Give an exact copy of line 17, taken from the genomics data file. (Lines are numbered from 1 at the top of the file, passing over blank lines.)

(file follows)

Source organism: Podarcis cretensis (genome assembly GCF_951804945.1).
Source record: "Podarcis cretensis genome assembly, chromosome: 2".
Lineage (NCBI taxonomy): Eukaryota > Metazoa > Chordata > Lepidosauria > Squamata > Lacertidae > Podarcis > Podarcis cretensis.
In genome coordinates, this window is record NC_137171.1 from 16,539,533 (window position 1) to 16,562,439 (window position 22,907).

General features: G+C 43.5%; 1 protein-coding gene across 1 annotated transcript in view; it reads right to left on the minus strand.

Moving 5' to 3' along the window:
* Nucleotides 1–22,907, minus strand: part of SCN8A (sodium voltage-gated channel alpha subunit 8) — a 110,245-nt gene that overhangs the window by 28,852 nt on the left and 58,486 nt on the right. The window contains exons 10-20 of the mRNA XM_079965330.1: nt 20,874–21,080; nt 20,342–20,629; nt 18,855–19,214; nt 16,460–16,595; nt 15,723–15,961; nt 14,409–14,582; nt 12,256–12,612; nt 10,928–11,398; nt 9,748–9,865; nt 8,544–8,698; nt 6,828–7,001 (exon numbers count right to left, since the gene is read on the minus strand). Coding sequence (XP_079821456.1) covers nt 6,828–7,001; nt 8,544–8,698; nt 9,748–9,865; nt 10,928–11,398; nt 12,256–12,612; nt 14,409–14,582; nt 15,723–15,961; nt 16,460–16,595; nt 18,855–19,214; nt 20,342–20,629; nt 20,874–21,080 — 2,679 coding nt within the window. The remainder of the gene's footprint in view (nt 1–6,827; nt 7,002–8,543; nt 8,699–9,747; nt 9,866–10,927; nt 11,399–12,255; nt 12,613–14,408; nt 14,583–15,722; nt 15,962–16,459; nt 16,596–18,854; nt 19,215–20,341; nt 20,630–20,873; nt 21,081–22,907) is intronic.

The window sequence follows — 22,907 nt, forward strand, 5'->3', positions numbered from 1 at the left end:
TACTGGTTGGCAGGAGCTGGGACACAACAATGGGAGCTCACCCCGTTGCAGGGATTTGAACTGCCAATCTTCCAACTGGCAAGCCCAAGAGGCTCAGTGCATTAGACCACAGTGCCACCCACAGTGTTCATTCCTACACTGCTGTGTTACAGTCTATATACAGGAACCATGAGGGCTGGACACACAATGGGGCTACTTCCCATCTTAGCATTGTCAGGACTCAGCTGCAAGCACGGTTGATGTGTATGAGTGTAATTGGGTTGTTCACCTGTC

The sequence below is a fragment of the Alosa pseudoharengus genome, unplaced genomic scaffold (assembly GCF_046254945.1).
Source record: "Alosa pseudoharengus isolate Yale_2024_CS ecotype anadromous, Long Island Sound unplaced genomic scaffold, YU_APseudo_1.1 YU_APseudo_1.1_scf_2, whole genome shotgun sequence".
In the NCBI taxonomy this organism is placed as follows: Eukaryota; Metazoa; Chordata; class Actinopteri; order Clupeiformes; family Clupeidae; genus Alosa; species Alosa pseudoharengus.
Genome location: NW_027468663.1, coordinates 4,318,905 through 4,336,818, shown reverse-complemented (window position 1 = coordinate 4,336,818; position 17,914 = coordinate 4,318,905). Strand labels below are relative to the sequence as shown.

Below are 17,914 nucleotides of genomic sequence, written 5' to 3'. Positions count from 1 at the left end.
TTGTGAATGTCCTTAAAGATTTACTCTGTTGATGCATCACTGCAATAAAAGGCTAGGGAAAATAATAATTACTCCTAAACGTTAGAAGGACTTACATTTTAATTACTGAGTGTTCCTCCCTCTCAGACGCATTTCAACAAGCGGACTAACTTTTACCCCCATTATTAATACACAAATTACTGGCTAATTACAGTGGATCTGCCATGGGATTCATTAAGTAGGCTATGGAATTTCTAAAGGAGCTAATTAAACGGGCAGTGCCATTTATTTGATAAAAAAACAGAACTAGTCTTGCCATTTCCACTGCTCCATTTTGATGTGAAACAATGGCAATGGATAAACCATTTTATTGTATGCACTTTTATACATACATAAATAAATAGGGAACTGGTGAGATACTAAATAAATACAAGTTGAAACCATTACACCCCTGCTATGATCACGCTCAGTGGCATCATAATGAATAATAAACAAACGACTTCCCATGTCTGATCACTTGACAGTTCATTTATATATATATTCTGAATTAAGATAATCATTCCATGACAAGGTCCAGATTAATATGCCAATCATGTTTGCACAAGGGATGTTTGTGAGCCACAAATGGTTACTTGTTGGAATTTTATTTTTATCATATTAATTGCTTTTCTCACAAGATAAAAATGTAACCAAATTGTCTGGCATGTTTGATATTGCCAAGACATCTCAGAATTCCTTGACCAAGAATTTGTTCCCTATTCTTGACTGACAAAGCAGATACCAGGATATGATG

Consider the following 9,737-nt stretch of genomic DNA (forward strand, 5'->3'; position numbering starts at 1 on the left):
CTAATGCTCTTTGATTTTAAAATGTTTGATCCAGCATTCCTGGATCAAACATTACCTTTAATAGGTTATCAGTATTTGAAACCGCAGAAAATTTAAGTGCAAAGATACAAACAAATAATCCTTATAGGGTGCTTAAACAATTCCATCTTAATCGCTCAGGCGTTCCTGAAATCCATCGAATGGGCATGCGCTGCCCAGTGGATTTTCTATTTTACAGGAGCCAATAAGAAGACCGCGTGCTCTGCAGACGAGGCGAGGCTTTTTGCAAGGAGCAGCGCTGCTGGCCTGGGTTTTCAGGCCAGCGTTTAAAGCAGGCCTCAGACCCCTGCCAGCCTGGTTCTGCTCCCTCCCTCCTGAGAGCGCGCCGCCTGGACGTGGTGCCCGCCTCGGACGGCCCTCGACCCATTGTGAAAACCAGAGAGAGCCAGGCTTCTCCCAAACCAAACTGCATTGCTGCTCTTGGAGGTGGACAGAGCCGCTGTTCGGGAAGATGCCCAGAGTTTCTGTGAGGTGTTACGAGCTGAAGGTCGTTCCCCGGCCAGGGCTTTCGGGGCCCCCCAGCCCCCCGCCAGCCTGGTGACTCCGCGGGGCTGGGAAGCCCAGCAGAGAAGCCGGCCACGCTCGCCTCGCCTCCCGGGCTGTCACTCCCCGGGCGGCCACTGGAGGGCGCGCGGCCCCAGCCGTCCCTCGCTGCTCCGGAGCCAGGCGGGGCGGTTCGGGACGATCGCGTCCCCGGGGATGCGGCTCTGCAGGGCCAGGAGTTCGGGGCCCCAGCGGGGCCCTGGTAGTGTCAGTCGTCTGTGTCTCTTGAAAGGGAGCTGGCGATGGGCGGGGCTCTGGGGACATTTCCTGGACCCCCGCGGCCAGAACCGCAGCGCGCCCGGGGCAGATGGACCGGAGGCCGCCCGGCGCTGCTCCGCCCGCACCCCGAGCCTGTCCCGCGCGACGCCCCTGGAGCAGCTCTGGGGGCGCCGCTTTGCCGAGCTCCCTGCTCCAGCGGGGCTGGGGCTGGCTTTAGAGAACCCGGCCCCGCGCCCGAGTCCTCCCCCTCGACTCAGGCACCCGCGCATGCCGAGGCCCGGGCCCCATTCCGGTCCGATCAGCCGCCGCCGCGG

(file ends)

CTAATGCTCTTTGATTTTAAAATGTTTGATCCAGCATTCCTGGATCAAACATTACCTTTAATAGGTTATCAGTATTTGAAACCGCAGAAAATTTAAGTGCAAAGATACAAACAAATAATCCTTATAGGGTGCTTAAACAATTCCATCTTAATCGCTCAGGCGTTCCTGAAATCCATCGAATGGGCATGCGCTGCCCAGTGGATTTTCTATTTTACAGGAGCCAATAAGAAGACCGCGTGCTCTGCAGACGAGGCGAGGCTTTTTGCAAGGAGCAGCGCTGCTGGCCTGGGTTTTCAGGCCAGCGTTTAAAGCAGGCCTCAGACCCCTGCCAGCCTGGTTCTGCTCCCTCCCTCCTGAGAGCGCGCCGCCTGGACGTGGTGCCCGCCTCGGACGGCCCTCGACCCATTGTGAAAACCAGAGAGAGCCAGGCTTCTCCCAAACCAAACTGCATTGCTGCTCTTGGAGGTGGACAGAGCCGCTGTTCGGGAAGATGCCCAGAGTTTCTGTGAGGTGTTACGAGCTGAAGGTCGTTCCCCGGCCAGGGCTTTCGGGGCCCCCCAGCCCCCCGCCAGCCTGGTGACTCCGCGGGGCTGGGAAGCCCAGCAGAGAAGCCGGCCACGCTCGCCTCGCCTCCCGGGCTGTCACTCCCCGGGCGGCCACTGGAGGGCGCGCGGCCCCAGCCGTCCCTCGCTGCTCCGGAGCCAGGCGGGGCGGTTCGGGACGATCGCGTCCCCGGGGATGCGGCTCTGCAGGGCCAGGAGTTCGGGGCCCCAGCGGGGCCCTGGTAGTGTCAGTCGTCTGTGTCTCTTGAAAGGGAGCTGGCGATGGGCGGGGCTCTGGGGACATTTCCTGGACCCCCGCGGCCAGAACCGCAGCGCGCCCGGGGCAGATGGACCGGAGGCCGCCCGGCGCTGCTCCGCCCGCACCCCGAGCCTGTCCCGCGCGACGCCCCTGGAGCAGCTCTGGGGGCGCCGCTTTGCCGAGCTCCCTGCTCCAGCGGGGCTGGGGCTGGCTTTAGAGAACCCGGCCCCGCGCCCGAGTCCTCCCCCTCGACTCAGGCACCCGCGCATGCCGAGGCCCGGGCCCCATTCCGGTCCGATCAGCCGCCGCCGCGG